Why do parodies of late-night talk shows work? Because the format is so rigid — monologue, bit, guest, bit, guest, musical guest — that anything that subverts it is usually pretty funny. But Earth To Ned doesn’t really mess with the format; it makes the host an alien who would rather host a show than invade the Earth. Read more on how that is supposed to work.
Opening Shot: Ned (Paul Rugg) is at his desk when he sees Cornelius (Michael Oosterom). “Cornelius! That’s not what a late-night talk show sidekick wears! You look like you’re about to blow up a planet!”
The Gist: Ned is in command of an alien ship that was poised to invade Earth, but after watching the planet’s pop culture, he fell in love with it. So, instead of invading, he buried the ship far underground and decided to start a late-night talk show, with Cornelius as his sidekick.
He’s assisted by the ship’s AI presence, BETI (Coleen Smith), and the tiny CLODs (Cloned Living Organisms of Destruction), which basically, well, destroy everything they touch. He wants this to be like a real late-night talk show, so when he beams down his first guest, Andy Richter, he presses Conan O’Brien’s longtime sidekick for pointers.
One thing Andy tells Cornelius is to swing at pitches he can hit; i.e. don’t strain to chip in when you don’t have a killer line. He also knows that the host get antsy if the guest talks to the sidekick too much. Oh, and a good guest is funny and thinks on his or her feet.
Between guests, Cornelius beams up to earth to talk to some late-night writers (including Late Night‘s Aparna Nancherla and a writer from the now-defunct Lights Out With David Spade). He’s told to have a lot of good brains in the writers’ room and to laugh at all the host’s lame jokes. So we see some brains in a jar under a sign that says “Writer’s Room.”
The next guest is Gillian Jacobs, and for some reason, Ned is fixated on how much she makes. Every time he asks, she cheerfully says things like “none of your business!” or “You probably make more.” She tells Ned to ask nice questions, and he seems to listen, but not really. Ned claims Gillian can do impressions, so she’s challenged to do impressions of random villain aliens she’s never seen before. She does OK, but Ned seems better. At least she’s a good sport.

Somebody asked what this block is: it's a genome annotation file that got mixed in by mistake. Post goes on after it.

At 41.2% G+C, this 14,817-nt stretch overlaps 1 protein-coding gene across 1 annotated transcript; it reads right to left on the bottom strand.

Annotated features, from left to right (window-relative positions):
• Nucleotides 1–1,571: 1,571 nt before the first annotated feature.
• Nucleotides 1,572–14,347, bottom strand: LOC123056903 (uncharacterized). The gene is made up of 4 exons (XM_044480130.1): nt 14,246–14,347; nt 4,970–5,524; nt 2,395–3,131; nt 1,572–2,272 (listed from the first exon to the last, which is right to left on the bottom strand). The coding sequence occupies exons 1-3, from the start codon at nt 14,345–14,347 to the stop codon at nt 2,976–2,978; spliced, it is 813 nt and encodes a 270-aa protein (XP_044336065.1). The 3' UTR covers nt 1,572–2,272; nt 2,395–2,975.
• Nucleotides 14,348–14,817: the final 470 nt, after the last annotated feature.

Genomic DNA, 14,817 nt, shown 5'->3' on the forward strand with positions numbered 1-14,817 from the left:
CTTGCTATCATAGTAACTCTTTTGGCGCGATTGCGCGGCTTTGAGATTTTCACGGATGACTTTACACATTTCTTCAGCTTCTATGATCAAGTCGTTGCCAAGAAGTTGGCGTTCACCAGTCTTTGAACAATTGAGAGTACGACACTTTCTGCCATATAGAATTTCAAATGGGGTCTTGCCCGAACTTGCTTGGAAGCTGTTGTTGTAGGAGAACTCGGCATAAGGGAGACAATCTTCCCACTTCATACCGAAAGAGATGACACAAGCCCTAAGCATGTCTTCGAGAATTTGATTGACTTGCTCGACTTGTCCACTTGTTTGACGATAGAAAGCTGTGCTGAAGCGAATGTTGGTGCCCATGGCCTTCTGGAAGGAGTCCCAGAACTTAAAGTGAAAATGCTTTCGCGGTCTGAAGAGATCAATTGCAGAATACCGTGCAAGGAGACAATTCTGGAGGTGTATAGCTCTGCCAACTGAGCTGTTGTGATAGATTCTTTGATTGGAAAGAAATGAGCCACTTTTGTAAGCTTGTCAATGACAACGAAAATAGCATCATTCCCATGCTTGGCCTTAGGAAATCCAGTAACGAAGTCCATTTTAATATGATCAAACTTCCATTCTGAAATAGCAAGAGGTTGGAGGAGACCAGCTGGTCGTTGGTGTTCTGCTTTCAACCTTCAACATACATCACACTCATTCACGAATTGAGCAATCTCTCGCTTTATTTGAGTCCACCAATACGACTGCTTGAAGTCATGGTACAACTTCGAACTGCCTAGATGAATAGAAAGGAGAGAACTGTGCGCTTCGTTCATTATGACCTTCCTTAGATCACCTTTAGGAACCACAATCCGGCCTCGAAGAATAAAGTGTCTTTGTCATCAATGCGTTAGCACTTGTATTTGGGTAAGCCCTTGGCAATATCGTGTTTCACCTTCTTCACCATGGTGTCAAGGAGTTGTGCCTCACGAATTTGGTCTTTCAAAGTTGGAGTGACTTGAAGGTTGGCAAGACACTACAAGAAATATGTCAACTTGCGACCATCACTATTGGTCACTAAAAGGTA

What Shows Will It Remind You Of? Space Ghost Coast-to-Coast, except with puppets. Or The Not-Too-Late Show With Elmo with aliens.
Our Take: Brian Henson and Vincent Raisa — a Jim Henson Company veteran — are the executive producers of Earth To Ned, and you can see the Henson aesthetic at work on this very funny show. Expert puppeteering is the key to the show, of course; it takes three people in addition Rugg to move the massive Ned around, and two people in addition to Oosterom to operate the smaller Cornelius, and it all looks like the two are living actors. But the other key to the Henson aesthetic is improvisation, and this is where Earth To Ned excels.
Listen, we won’t know how much of the dialogue on a show like this is scripted and just naturally delivered and how much is improvised, but the talk show segments are most definitely improvised. In order to make it look like a real talk show, Richter and Jacobs banter with Ned and Cornelius just as much as they would with Conan, Fallon, Kimmel, Meyers, Colbert, Corden or Singh. There’s a framework there, of course, but you can tell Jacobs is thrown a bit when Ned keeps asking her how much money she makes.
It’s a tight 22-to-24-minute format, and that helps. No musical guest — “The worst part of a late-night show!” declares Ned — but a monologue, a Cornelius segment on Earth and two guests. And at the end, he gives a report to the Admiral, aka his father, who still thinks Ned is about to invade earth. We’re looking forward to seeing the other nine episodes, with guests like Rachel Bloom, Taye Diggs, Lil Rel Howrey, NeNe Leakes, Bindi and Robert Irwin, Kristen Schaal, Paul Scheer and more.
What Age Group Is This For?: The show is TV-PG for some reason, but we think kids from 5 and up will like it.
Parting Shot: While doing his daily log for his father, a log he’ll never watch, Ned talks about why he loves Earth’s pop culture. Oh, and he drinks his favorite Earth beverage: Mayonnaise.
Sleeper Star: The set design on the show is great, Ned, Cornelius and the CLOGs are some of the most complex puppets the Henson Company have produced for a comedic series, and the writing is top notch. So everyone involved in this show is a star.
Most Pilot-y Line: None.
Our Call: STREAM IT. Earth To Ned is weird, funny and actually heartwarming, a formula that’s right in the Henson wheelhouse.
Joel Keller (@joelkeller) writes about food, entertainment, parenting and tech, but he doesn’t kid himself: he’s a TV junkie. His writing has appeared in the New York Times, Slate, Salon, VanityFair.com, Playboy.com, Fast Company’s Co.Create and elsewhere.
Stream Earth To Ned On Disney+
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Why an ‘active’ approach to risk modelling is key to navigating markets today
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